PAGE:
6-24-11: Responding to Sexual Assault in Baltimore
It’s been one year since The Baltimore Sun published an investigation into the number of rape cases that Baltimore city police consider “unfounded.” That means police find a report to be false or baseless, and decide that no crime had actually occurred. In 2009, Baltimore police determined more than 30 percent of all reports were unfounded — a higher rate than any other city in the country.
After Justin Fenton’s story in the Sun, Mayor Stephanie Rawling-Blake ordered an audit of sexual assaults in the city, which found that half of recent unfounded claims had been misclassified. Police instituted new procedures — including a policy that prohibits officers from refusing to take a sexual assault report on the street.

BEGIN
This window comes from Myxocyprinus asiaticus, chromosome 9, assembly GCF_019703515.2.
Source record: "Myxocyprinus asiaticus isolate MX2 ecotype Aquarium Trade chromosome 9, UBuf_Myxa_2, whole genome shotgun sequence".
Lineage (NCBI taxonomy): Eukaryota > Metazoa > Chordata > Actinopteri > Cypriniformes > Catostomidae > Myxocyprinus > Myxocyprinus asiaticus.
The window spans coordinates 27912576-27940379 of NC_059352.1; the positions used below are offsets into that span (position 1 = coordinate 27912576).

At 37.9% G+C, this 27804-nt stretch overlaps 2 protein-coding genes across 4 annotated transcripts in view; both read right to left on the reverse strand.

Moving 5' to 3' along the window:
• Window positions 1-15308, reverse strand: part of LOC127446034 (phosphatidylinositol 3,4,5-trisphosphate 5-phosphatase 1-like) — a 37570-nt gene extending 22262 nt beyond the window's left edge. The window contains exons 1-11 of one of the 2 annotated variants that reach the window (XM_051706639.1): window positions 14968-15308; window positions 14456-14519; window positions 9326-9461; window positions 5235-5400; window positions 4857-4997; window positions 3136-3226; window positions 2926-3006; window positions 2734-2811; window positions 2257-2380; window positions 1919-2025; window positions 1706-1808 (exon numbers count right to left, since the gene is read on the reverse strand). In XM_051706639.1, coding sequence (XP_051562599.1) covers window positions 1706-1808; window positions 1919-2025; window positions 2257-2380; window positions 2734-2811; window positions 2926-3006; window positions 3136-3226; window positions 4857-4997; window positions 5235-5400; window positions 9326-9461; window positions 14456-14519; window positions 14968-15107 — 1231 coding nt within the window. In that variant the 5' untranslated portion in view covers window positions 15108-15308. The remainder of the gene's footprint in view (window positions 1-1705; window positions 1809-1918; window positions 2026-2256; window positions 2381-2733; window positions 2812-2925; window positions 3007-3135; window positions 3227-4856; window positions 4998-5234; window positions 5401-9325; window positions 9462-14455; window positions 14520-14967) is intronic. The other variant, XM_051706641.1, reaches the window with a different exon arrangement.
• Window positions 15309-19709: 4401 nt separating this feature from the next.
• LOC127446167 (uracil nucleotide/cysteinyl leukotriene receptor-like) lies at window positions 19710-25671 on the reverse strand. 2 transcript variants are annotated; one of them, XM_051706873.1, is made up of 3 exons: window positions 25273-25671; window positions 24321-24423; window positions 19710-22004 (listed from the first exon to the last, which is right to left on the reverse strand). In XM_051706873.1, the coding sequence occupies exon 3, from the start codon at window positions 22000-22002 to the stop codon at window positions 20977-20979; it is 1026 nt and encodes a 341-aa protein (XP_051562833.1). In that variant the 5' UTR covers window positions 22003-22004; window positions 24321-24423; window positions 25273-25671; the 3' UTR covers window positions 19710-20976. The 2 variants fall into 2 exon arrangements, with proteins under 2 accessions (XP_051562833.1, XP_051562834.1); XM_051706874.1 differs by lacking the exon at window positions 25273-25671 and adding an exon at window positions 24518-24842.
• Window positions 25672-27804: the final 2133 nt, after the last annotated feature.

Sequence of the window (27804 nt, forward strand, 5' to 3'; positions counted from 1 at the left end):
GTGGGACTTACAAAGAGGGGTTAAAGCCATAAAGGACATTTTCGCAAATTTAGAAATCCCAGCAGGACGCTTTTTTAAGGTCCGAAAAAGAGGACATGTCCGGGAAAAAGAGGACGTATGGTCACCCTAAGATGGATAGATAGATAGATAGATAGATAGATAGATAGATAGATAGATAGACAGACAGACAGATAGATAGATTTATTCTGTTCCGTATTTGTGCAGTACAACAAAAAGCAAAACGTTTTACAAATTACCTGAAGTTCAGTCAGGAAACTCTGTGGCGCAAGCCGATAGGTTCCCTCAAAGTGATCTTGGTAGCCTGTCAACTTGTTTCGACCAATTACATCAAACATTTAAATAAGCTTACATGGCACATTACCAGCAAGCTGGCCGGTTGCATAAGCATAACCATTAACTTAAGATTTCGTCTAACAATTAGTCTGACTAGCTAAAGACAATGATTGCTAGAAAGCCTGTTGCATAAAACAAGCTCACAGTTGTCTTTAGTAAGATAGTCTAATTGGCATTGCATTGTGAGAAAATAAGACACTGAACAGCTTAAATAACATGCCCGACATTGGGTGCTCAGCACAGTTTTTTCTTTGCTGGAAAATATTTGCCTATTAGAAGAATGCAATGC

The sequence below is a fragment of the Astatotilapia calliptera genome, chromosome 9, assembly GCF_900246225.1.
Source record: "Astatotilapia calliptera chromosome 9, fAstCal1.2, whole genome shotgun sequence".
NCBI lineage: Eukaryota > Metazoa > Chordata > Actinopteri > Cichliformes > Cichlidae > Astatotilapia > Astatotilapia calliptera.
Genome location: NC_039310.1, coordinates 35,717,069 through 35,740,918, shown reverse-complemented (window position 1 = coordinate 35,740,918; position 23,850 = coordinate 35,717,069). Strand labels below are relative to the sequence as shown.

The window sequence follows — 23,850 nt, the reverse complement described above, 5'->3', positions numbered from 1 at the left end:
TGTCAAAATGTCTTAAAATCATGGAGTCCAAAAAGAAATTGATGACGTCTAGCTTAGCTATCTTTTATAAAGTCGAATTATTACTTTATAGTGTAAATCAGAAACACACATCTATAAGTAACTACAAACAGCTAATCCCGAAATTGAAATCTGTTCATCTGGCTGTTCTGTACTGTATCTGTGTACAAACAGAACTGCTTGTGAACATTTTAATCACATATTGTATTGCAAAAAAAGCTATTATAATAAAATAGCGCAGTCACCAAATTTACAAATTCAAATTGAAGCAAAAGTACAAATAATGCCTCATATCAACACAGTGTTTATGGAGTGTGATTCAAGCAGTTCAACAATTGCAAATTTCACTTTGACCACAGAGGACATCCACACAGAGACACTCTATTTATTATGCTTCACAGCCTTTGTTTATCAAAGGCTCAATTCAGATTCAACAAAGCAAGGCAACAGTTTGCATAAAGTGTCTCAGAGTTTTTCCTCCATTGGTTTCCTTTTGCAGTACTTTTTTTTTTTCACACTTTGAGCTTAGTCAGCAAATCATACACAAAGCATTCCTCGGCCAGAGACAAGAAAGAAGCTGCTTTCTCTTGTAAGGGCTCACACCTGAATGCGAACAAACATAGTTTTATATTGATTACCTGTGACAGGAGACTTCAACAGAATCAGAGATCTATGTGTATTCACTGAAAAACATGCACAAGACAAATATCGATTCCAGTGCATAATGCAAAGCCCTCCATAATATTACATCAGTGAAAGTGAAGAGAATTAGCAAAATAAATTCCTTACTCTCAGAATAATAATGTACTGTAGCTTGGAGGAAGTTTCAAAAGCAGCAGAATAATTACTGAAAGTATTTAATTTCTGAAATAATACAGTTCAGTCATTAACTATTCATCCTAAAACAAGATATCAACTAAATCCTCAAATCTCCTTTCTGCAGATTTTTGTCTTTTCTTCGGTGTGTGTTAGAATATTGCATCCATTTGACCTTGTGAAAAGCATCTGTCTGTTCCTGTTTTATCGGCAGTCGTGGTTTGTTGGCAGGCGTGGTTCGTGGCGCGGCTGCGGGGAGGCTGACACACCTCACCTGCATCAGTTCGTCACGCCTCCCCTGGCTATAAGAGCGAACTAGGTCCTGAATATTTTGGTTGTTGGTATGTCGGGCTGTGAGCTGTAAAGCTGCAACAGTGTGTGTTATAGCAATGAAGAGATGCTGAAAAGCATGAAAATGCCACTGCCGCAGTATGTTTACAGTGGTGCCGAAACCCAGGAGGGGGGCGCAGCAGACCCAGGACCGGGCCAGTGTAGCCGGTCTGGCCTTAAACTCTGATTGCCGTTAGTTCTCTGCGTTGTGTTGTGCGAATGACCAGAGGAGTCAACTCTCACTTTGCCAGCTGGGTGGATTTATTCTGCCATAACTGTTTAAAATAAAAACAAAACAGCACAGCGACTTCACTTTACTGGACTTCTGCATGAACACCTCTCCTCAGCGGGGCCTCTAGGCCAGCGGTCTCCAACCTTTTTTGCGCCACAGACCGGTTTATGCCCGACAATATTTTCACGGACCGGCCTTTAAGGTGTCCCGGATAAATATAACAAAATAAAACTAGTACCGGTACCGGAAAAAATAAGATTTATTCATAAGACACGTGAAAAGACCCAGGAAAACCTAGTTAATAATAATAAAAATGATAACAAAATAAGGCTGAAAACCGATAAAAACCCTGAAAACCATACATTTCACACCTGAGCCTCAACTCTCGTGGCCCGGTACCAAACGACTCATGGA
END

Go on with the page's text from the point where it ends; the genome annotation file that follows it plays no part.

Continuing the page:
Now, a year later, we want to examine the effects of those policy changes – and whether there’s been a change of attitudes among officers responding to reports of sexual assaults.
Sheilah speaks with Heather Brantner, coordinator of Baltimore’s Sexual Assault Response Team, which is part of the Mayor’s Office for Criminal Justice. She also talks with Gail Reed, director of victim advocates at TurnAround, a domestic violence and sexual assault center in Baltimore.
TurnAround runs a 24-hour hotline for sexual assault victims — it can be reached at 443-279-0379.